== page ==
BUDI hosted a packed day of events showcasing some of our research, community-based projects and awareness-raising work. Attendees included university staff and students, people living with dementia and their family members, care home staff, members of the Alzheimer’s Society and interested members of the public. The day started with an announcement of the commitment by Bournemouth University to work towards becoming dementia friendly. This entails delivering dementia friends training to all university staff and, in time, to all students, ensuring Human Resource processes meet the needs of family members caring for people with dementia and anyone with a diagnosis of dementia working in the university, ensuring any marketing and communications are ‘dementia friendly’ and working with Estates to ensure the university meets dementia friendly design principles as much as possible.
We were delighted to see the return of the BUDI orchestra, comprising people with dementia, their family members, Bournemouth Symphony Orchestra musicians John Murphy and Kevin Pritchard and led by Andy Baker, a freelance musician, who showed us techniques to support successful rehearsals and performances. This interactive workshop had everyone participating and it set the tone for an inspiring day.
BUDI orchestra and the audience playing music together.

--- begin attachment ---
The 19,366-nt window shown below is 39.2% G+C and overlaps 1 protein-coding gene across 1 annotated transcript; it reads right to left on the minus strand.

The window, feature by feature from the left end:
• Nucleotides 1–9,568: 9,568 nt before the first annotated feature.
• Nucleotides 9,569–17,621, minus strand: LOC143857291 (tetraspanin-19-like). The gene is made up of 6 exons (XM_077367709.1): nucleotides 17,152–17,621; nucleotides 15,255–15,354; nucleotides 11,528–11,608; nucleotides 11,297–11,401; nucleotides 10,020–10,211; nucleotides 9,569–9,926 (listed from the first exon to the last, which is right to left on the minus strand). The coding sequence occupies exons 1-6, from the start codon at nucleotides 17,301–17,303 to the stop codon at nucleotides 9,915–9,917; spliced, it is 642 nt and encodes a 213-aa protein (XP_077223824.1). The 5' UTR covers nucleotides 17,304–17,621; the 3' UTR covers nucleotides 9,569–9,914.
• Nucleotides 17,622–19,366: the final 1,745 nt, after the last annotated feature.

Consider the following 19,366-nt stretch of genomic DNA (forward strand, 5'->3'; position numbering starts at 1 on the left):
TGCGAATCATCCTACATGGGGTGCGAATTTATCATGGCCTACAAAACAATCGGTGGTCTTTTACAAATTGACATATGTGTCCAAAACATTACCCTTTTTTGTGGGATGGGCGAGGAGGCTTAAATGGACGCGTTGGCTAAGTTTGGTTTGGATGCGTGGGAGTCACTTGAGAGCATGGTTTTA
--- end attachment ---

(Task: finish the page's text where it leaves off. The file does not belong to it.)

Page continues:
We also heard from Dr Samuel Nyman about his recently NIHR funded Tai Chi project and had a chance to learn some basic Tai Chi from Robert Joyce. In the afternoon we were inspired to create poetry by Jonnie Seagrave ‘Fluffypunk’ and shown how to create poetry with people with dementia.
We then heard from Mary O’Malley about her Ph.D. investigating wayfinding in people with dementia, followed by a dementia friends training session delivered by Dr Michelle Heward. Throughout the day, we had visitors to our BUDI stand and the Alzheimer’s Society’s table, In the Student Centre, SportBU had a sponsored spin bike challenge to cycle 850,000 metres – a metre for every person living with Dementia in the UK. They managed this amazing feat and raised £100.00 for the Alzheimer’s Society. A huge thank you to everyone who took part and contributed.
The day finished with a screening of the film Still Alice, which portrays the journey of a woman diagnosed with Alzheimer’s Disease in her early 50s, and this was followed by a lively panel discussion (Professor Candida Yates, Professor Iain MacRury, Dr Fiona Cownie and Dr Fiona Kelly), in which the audience offered their insights, experiences and thoughts on the film.